Friday, June 25, 2010

death as we know it

death as we know it was invented around 50,000 years b.c.e., more or less. its impossible to determine and this writer has deliberately selected a round number. feel free to correct me. t’was in europa, around that time, according to the archeological record, people started burying their dead. and more than just sticking uncle hans in a hole and covering him up, they started placing the dead in the ground in a specific position, the foetal position, and more often than not with the head aimed in a specific direction, east, the direction of the rising sun, the dawn, the birth of a new day. and they started to place gear in the graves: tools, weapons, ornaments, clay pots containing foodstuffs, flowers. those neandertals didn’t have piles of extra resources to just go flinging useful items into graves. they buried their dead with items of great value and the best, if not the only, logical reason for this kind of behavior is that they believed in some kind of life beyond the terrestrial one. that’s death as we know it: death with at least the possibility of something beyond.*
there are two things happening with these graves. one is the foetal position, the other is the grave gear. it wouldn’t be too awfully hard for neandertals to figure out the positioning of a baby in the womb. they certainly knew what they were doing and it sure seems logical to assume that what they were doing was placing the dead body in the earth in the same pose as a baby in the womb to symbolize or facilitate the rebirth of some aspect of the deceased. whether they believed the dead would be reborn in this world or some other, we cannot know. but rebirth of some kind: in the belly of the earth and oriented toward the sun. the grave gear implies a journey to be taken. down to hel and across the river styx or to the happy hunting ground or something of that sort. some life beyond.
and at about the same time, on the other side of eurasia, on the island now called hokkaido, the ancestors of the ainu started shrining the skulls of cave bears. and these two events make sense when the distance betwixt them is put aside and that’s not hard to do. people were travelling back in them days and exchanging ideas. technological advances made their way slowly across the populated continents and ideas surely went with them. the idea of a life beyond the obvious one may have arisen in different ways in different places or it may have been carried along with new and better ways to knap spearheads and come to its physical manifestation in different ways in different places. its likely that there are graves yet undiscovered that predate the ones in europa or that they once existed but have been erased by time. either way, the formula goes something along these lines: we exist in some form after our bodies have perished; the animals that we kill for food must also continue to exist in some form.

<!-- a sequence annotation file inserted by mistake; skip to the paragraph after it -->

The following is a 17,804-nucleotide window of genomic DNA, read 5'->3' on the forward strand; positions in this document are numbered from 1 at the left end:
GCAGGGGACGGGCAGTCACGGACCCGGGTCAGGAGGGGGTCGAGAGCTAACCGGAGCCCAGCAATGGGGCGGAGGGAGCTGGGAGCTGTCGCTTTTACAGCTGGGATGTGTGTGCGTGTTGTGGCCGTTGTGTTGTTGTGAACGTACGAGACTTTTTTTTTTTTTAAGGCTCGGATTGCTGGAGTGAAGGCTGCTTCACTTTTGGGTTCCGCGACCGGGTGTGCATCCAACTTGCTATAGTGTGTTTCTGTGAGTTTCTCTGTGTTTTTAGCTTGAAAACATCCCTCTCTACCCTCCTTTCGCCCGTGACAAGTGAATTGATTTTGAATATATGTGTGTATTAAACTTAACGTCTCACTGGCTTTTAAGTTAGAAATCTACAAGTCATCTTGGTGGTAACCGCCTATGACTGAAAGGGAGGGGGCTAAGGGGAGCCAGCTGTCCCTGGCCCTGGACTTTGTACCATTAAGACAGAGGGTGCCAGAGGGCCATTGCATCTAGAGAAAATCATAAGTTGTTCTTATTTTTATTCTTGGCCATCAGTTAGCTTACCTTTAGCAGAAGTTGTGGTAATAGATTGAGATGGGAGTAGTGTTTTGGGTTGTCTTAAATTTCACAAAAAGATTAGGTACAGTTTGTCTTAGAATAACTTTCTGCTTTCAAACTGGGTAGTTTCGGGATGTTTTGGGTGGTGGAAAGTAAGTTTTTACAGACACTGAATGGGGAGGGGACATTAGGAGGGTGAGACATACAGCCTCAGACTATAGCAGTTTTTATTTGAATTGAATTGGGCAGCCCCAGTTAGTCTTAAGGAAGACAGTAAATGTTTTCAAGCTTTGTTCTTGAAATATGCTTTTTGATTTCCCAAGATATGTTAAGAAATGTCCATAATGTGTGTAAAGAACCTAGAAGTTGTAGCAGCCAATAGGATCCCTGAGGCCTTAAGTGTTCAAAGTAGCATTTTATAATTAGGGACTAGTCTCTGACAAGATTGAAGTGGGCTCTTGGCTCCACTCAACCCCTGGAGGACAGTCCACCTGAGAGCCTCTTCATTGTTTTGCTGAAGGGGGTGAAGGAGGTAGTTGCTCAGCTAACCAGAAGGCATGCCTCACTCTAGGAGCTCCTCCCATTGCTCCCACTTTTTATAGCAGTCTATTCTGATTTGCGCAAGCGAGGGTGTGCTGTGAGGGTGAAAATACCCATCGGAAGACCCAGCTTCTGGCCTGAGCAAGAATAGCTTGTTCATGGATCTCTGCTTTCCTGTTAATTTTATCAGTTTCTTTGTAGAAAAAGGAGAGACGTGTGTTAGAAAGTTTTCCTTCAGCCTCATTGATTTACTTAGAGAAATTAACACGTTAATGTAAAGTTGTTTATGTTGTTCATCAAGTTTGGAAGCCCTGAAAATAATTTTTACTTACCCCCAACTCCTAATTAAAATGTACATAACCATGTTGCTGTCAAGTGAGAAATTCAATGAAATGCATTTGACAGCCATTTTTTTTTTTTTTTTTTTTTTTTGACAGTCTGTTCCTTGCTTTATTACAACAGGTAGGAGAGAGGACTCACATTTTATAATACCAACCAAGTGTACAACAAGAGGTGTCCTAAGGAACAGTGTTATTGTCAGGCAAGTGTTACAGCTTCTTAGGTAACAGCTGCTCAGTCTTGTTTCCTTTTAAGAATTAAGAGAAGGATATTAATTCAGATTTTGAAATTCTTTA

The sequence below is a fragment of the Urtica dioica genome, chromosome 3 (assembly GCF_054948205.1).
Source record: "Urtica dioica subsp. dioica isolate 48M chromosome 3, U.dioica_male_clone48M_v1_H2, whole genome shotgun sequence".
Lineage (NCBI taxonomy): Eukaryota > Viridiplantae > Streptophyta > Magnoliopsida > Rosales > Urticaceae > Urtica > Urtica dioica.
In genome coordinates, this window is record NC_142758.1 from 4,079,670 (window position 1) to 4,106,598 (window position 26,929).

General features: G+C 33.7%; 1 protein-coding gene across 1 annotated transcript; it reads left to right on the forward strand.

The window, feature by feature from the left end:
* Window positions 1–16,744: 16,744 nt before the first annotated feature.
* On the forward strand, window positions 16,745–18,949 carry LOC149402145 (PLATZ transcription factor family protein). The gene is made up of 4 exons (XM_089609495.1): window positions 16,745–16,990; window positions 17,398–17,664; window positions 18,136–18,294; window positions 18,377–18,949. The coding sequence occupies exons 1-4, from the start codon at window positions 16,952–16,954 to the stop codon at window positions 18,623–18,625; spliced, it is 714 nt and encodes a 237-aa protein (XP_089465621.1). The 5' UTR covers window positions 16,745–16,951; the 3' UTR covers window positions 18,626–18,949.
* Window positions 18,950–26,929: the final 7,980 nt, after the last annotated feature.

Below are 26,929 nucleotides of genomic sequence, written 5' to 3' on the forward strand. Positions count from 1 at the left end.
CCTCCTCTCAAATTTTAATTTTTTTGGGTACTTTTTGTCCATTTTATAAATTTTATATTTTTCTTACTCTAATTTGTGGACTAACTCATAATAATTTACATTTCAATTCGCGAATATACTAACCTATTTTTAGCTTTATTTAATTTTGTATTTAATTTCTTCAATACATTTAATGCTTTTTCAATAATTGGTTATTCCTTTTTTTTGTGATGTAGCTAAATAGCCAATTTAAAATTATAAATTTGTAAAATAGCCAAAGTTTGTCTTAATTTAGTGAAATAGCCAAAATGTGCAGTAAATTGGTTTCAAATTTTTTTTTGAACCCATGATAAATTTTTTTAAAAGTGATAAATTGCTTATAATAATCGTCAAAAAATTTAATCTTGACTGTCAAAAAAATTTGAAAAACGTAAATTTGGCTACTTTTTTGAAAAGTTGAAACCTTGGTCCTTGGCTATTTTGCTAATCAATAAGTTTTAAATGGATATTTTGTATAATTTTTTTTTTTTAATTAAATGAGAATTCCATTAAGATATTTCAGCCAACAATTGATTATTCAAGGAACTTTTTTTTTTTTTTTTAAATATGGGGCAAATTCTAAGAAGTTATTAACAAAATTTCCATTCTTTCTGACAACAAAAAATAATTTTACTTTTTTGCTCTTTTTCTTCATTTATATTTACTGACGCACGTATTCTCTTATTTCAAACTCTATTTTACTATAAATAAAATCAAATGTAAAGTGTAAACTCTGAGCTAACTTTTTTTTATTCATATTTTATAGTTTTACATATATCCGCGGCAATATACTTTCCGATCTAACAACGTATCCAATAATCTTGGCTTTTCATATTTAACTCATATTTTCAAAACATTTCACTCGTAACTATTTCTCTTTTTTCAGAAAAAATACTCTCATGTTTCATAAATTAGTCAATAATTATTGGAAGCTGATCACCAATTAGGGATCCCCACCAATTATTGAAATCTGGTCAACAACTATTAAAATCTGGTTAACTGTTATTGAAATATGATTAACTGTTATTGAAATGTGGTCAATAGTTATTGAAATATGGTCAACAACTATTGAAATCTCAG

that is big shit. that is some major conceptualizin’ that gives the lie to the idea that cavemens was a buncha grunting dummies. the cave bear shrines in northern japan, furthermore, point toward an idea common to the hunting peoples of north america, who, by the way, passed near if not thru ainu territory on their way to the bering strait landbridge a few thousand years after the beginning of the cave bear shrining, which has to do with a covenant between the people and the animals the people depend on for food. people are lousy animals, remember, so the idea goes that the game animals give themselves voluntarily to the hunter who is worthy of such a sacrifice in order that the people may survive. in exchange for this self-sacrifice, the people perform some sort of ritual. in north america, among the buffalo-hunting plains indians tribes, this generally took the form of a “buffalo dance” which ensured that the spirits of the buffalo killed this year would be reborn next year. the people get meat; the buffalo get renewed youth, again and again and so on and so on, until whitey showed up. the ainu ritual of the cave bear differed in detail, but the gyst of it was the same and that continued on up into modern times, also gradually fading, or being deliberately forced, to almost non-existence with the invasion of civilized people, in this case the japanese. both traditions yet live. both show a reverence for life and for the creator of life that reveals the token saying of grace before tearing into a factory-farmed, cruelly-kept, mechanically-slaughtered chicken or pig for the disgrace it is, in my opinion, which is the only one i have any real interest in putting forth, truth be told.